LONDON mayor Sadiq Khan has announced the annual Diwali on the Square festivities will be held in Trafalgar Square on Sunday (29).
This festival of lights will bring together Londoners and visitors in the heart of the city, offering dance, music, cultural activities and food.
The event will kick off with 200 dancers, followed by performances by artists from the city’s Hindu, Sikh, and Jain communities. Attendees will be able to enjoy various market stalls and activities, including dance workshops, yoga, meditation, Ramayana puppet shows, Soho Theatre comedy and the glimpse of goddesses stall, to learn more about Hindu deities.
This year’s event will also feature the Diwali Queen, a series of dance performances presented by Kalasetu, a collaborative project between Subrang Arts and Kinetika commissioned on behalf of This is Croydon and the mayor’s London Borough of Culture 2023.
Khan expressed his delight about the event, emphasising its significance in London’s cultural calendar and its role in celebrating diversity.
He said, “I’m delighted that Londoners and visitors of all backgrounds will once again be joining together for a fantastic family-friendly afternoon of entertainment to mark the symbolic victory of light over darkness, knowledge over ignorance, and good over evil. By celebrating our city’s diversity, we are building a fairer, more prosperous London for everyone.”
There is no entry charge to attend the event, hosted in collaboration with the Diwali in London committee and sponsored by Remitly, a remittance firm.
Leicester will also witness one of the biggest Diwali celebrations outside of outside of India.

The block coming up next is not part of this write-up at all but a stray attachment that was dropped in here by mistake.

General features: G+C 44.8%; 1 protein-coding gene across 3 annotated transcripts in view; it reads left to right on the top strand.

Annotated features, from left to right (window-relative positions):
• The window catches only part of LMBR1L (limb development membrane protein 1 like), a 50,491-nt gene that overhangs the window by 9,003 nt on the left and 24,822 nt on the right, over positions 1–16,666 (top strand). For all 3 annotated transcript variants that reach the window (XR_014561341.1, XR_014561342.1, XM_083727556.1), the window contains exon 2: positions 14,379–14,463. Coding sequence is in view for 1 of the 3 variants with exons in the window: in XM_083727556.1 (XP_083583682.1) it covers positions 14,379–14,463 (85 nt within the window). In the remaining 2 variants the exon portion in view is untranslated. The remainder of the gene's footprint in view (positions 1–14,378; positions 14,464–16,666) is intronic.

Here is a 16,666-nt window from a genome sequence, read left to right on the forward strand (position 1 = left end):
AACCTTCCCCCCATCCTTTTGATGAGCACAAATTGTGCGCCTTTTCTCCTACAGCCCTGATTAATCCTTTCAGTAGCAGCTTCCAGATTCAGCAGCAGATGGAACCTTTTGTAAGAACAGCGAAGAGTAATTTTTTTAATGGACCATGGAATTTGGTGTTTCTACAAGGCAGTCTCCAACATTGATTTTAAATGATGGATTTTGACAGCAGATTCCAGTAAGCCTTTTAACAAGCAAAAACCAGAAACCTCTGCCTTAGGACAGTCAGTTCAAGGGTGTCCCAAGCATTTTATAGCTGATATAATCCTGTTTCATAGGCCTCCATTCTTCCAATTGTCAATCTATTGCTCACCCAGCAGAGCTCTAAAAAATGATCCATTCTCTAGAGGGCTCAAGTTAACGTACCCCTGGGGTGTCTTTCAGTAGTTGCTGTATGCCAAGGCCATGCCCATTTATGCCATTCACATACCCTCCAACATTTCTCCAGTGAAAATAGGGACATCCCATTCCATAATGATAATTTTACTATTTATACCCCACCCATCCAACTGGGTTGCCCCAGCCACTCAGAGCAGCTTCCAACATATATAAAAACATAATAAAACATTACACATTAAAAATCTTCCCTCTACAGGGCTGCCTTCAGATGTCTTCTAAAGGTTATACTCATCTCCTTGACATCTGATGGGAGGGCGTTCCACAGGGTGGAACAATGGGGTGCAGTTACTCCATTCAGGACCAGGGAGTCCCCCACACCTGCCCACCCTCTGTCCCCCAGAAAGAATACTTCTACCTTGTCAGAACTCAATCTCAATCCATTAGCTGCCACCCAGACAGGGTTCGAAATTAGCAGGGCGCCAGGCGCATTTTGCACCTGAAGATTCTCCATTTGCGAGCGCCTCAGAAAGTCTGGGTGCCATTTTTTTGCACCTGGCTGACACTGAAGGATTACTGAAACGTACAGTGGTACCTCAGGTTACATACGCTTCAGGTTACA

The city’s Golden Mile will be lit up, and there will also be food stalls, fairground rides and a fireworks show. But it also comes with a £250,000 price tag for Leicester City Council and the authority has said it might not be able to continue to pay it.
“The funding that is for the wonderful Diwali Festival, which we are so proud of, is very substantial indeed,” mayor Peter Soulsby said last month.
“Both in the amount of money that goes into it, but also the amount of money that goes into it compared with other festivals. We are now being forced to reduce our spending down.”
He said the two Diwali events that feature in the annual festival calendar – the lights switch on and Diwali day itself – will continue as planned this year.
“But that’s really unsustainable for the future and we’re going to have to find other ways of getting the funding that’s necessary to make sure it can continue on both days,” he added.
“We are going to have to at some point say we need that commitment of the extra money a few good months in advance if we’re really going to continue to spend a quarter of a million pounds a year.”
The city mayor added that he has had “positive discussion” around the possibility of bringing in sponsorship.
On Diwali day, November 12, up to 40,000 people are expected at the city’s Golden Mile. In addition, the Diwali village on Cossington Street Recreation Ground will feature a cultural events featuring local talent, children’s fun fair rides and food stalls.
In Wolverhamton, more than 8,000 visitors packed into the Phoenix Park in Blakenhall last weekend at the annual Diwali gathering to enjoy a variety of music, live entertainment and food, followed by the switching on of the lights and fireworks.
Hosted by Shri Krishan Mandir and The Elias Mattu Foundation, the event was rescheduled from October 14 due to the recent heavy rain which flooded parts of the Dudley Road park.
Live entertainment included Pargan Bhindal, DJ Nav Entertainments, Sansar Maan, Hit the Dhol, Giddha Sherniya Da, Jodei Dancers, Nepalese Dance Performance and main headline artist Team Banger.
Councillor Bhupinder Gakhal said: “This is a fantastic free event for all the family, featuring top quality entertainment and a fantastic firework display. Plans are already being worked on for next year to enable us to welcome as many of you as possible to Phoenix Park to enjoy what is always a fantastic event for our community.” (with additional reporting by Joe Sweeney and Hannah Richardson, Local Democracy Reporting Service)